After the show, Stephen Yoffe wheeled out on stage to lead the discussion of various aspects of the show, among them the fact that the play ended on an ambiguous note. Christopher, his self-confidence boosted by having solved the mystery, successfully taken the train to London, and evaded the police, saying he could “do anything”, with a questioning tone at the end of the statement, following a monologue about his future aspirations to take the rest of the A-levels (comprehensive university entry exams), go to university in a less crowded and busy metropolitan area than London, become a scientist, and then an astronaut, after having successfully departed both his parents’ households for a flat of his own and independent adulthood. All his life, he had been told by society as a whole and more immediately and personally, by the authority figures in his own life, that he wasn’t capable of doing certain things. He had to have felt a certain amount of triumph in having successfully torn apart a tissue of lies, evaded the police, and taken the train to London on his own.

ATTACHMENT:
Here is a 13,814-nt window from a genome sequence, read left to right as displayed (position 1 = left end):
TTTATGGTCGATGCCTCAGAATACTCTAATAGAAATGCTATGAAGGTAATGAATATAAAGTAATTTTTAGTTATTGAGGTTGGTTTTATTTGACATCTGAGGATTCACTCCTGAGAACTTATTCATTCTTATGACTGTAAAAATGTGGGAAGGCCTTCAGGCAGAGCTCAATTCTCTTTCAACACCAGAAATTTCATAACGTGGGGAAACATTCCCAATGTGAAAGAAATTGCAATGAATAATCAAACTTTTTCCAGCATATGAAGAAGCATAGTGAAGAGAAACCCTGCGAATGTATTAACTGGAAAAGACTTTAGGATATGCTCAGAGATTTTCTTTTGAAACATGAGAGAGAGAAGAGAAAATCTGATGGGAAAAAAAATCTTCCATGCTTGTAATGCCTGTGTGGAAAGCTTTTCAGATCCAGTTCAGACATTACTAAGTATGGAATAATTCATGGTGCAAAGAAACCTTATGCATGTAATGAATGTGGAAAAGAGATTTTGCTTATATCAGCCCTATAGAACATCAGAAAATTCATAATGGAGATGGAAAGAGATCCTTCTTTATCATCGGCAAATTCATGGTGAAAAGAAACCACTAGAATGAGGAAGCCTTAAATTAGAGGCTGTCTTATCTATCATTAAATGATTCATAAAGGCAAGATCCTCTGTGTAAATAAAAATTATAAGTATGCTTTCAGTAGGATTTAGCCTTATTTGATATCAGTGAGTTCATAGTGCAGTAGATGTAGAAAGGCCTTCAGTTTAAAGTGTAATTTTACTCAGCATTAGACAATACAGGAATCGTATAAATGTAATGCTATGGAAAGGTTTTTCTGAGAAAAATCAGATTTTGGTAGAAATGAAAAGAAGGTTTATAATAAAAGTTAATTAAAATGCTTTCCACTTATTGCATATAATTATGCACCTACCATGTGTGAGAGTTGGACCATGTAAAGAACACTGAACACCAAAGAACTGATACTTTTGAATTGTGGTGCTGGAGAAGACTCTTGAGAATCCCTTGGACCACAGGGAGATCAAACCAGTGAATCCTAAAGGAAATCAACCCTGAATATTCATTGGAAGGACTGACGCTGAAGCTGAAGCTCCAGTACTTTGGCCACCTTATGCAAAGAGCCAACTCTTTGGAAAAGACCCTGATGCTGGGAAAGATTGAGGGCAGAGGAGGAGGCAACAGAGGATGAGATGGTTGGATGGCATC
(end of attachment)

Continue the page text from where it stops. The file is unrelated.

Given that the British legal system, school system, and police force are quite different from those in the USA, it is to be noted that Christopher’s story could very well have unfolded quite differently at any point, had it been set in the USA.
It was perhaps deliberately left open-ended as to whether Christopher could or would be successful in these and/or other goals (one audience member suggested that unmentioned and perhaps undervalued in this scenario were “different kinds of success”, such as the future possibility of Christopher successfully making friends, having a relationship, perhaps marrying and having children). The fact that Christopher drew a large face with a smile on the stage floor during the conclusion of the play was viewed as a milestone for Christopher in understanding both the facial expression and the emotion behind it.

The Best Exotic Marigold Hotel

The Best Exotic Marigold Hotel follows a group of British retirees who decide to “outsource” their retirement to less expensive and seemingly exotic India. Enticed by advertisements for the newly restored Marigold Hotel and bolstered with visions of a life of leisure, they arrive to find the palace a shell of its former self. Though the new environment is less luxurious than imagined, they are forever transformed by their shared experiences, discovering that life and love can begin again when you let go of the past.